One example stands out in the last couple of months. Recently the report came out that the American president had had an affair with a porn star and had paid her off to keep silent just before the election. And I don’t really know (or much care) if the accusation is true. That’s not why I bring it up. The disturbing thing about it is that some key evangelical leaders apparently assumed that it was true and they didn’t care at all. Take Tony Perkins, president of the very prominent evangelical activist group, the Family Research Council, for example. He apparently believed it but his response (and this is what he actually said) was that he figured that evangelicals should give the president “a mulligan.”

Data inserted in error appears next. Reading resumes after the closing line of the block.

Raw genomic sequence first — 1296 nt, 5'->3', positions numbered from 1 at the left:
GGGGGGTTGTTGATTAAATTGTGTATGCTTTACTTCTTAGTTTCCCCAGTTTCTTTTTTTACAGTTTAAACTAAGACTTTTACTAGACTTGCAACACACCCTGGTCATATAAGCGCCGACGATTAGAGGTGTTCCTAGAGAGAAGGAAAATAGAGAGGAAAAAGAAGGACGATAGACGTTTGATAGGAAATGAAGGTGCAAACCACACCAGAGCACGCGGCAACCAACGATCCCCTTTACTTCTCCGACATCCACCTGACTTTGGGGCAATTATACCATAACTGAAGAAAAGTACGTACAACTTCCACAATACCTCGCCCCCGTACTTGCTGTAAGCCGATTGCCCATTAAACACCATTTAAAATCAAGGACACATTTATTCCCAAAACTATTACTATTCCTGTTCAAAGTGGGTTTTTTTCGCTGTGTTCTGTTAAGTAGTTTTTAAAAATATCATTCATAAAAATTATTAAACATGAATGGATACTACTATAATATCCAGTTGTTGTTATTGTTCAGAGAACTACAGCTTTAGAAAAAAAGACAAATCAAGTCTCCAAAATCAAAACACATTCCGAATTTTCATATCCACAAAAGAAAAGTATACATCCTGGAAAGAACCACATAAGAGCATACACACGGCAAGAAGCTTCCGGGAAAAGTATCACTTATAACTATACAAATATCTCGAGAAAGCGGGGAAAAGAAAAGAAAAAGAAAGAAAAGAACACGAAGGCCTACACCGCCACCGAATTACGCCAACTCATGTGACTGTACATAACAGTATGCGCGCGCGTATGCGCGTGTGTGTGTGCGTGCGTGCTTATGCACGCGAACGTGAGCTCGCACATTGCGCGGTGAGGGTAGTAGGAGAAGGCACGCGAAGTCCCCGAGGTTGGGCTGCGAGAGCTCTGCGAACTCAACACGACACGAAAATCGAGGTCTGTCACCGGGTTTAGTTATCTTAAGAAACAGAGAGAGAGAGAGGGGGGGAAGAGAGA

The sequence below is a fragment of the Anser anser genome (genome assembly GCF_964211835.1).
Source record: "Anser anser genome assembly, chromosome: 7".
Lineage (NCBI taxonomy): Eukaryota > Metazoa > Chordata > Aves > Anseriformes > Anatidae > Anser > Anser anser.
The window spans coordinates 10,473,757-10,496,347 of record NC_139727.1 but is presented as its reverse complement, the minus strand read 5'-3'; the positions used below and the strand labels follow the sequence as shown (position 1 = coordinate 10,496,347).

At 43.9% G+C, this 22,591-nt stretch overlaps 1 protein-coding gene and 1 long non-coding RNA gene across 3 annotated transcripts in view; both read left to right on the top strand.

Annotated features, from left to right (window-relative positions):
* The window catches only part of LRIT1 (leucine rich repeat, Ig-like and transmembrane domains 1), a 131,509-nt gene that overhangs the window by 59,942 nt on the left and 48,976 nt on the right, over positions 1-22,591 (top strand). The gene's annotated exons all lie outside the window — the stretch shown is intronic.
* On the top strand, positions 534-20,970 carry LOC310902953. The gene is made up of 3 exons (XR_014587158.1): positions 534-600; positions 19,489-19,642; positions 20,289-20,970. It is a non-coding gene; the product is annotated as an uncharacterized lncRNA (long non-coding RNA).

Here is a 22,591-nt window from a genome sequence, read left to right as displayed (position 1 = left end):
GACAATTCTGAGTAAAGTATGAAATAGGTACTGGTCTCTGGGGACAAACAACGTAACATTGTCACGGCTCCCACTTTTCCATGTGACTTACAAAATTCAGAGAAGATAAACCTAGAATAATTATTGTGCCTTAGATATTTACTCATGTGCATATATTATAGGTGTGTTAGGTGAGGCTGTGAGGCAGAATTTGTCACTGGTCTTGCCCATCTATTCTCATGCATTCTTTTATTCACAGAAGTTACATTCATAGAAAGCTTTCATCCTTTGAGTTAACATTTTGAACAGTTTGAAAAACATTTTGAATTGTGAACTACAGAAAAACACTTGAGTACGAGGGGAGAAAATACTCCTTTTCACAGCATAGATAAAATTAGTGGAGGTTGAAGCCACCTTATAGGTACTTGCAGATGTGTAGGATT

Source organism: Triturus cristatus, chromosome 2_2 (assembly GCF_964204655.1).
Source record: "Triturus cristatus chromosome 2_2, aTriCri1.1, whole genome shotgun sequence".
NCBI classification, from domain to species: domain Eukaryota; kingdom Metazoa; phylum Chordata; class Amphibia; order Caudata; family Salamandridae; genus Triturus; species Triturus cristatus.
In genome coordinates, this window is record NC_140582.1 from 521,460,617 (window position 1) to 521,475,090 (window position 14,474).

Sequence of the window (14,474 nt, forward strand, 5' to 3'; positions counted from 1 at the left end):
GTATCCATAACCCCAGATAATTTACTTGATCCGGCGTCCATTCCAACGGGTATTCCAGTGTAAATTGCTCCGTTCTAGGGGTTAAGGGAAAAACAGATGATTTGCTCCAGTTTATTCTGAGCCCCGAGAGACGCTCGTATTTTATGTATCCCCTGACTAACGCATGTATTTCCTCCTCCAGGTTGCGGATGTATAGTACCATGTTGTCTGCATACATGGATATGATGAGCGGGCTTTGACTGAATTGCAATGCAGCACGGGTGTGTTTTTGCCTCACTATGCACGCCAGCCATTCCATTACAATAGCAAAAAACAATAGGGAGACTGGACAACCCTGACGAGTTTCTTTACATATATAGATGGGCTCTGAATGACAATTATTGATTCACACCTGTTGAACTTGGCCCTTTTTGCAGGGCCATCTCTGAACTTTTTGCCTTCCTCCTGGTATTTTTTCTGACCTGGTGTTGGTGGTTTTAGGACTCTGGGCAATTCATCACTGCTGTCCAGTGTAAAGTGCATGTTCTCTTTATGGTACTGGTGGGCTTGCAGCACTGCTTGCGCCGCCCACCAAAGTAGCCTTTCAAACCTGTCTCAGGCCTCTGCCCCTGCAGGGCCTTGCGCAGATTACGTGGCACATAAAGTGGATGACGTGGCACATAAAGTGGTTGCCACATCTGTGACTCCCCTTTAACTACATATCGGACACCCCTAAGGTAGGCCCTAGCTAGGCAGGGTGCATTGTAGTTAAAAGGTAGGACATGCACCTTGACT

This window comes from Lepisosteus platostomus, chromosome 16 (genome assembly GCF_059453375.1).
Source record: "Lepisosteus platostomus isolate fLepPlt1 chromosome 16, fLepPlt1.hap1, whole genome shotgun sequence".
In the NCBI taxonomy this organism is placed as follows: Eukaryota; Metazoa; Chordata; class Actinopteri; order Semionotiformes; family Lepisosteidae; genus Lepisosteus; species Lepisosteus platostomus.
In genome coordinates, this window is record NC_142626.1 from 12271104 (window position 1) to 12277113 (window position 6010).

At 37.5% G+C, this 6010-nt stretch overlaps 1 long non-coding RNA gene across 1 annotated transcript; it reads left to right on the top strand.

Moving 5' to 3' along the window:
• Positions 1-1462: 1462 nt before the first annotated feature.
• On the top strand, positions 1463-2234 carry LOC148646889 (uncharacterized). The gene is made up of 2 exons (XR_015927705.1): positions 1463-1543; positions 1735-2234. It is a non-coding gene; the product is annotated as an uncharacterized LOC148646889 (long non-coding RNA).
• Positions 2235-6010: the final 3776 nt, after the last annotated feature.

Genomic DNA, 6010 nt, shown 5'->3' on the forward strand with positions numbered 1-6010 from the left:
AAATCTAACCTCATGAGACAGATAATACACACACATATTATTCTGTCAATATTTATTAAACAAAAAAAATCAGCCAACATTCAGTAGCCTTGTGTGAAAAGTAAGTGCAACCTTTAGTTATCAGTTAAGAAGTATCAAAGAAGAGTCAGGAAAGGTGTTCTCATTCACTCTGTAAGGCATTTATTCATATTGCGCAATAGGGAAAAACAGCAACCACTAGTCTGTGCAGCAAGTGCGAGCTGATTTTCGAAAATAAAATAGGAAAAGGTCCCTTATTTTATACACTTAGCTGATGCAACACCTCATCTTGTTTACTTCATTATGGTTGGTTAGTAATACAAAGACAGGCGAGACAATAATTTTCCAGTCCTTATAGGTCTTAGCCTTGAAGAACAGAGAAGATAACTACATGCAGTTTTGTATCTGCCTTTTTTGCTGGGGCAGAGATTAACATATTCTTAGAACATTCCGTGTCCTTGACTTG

A mulligan? A consequence-free do over offered to a man who he accepted had probably had an affair just after his wife had given birth to his son? It seemed to be a prime indication that people who were supposed to be only interested in telling some good news were much more interested in power and influence and were willing to abandon some of their core convictions in order to get it from powerful people like presidents.
I realize it is very unfair to tar all evangelical Christians with the brush of a few leaders like Perkins or Jerry Falwell Jr, (who has also said similar things recently). Of course, not all Christians who are keen to preach the gospel are seduced by the lure of power – far from it! But fair or not, I am afraid that it has entered into the common perception that the people who push the Christian gospel message these days have not the purest motivations.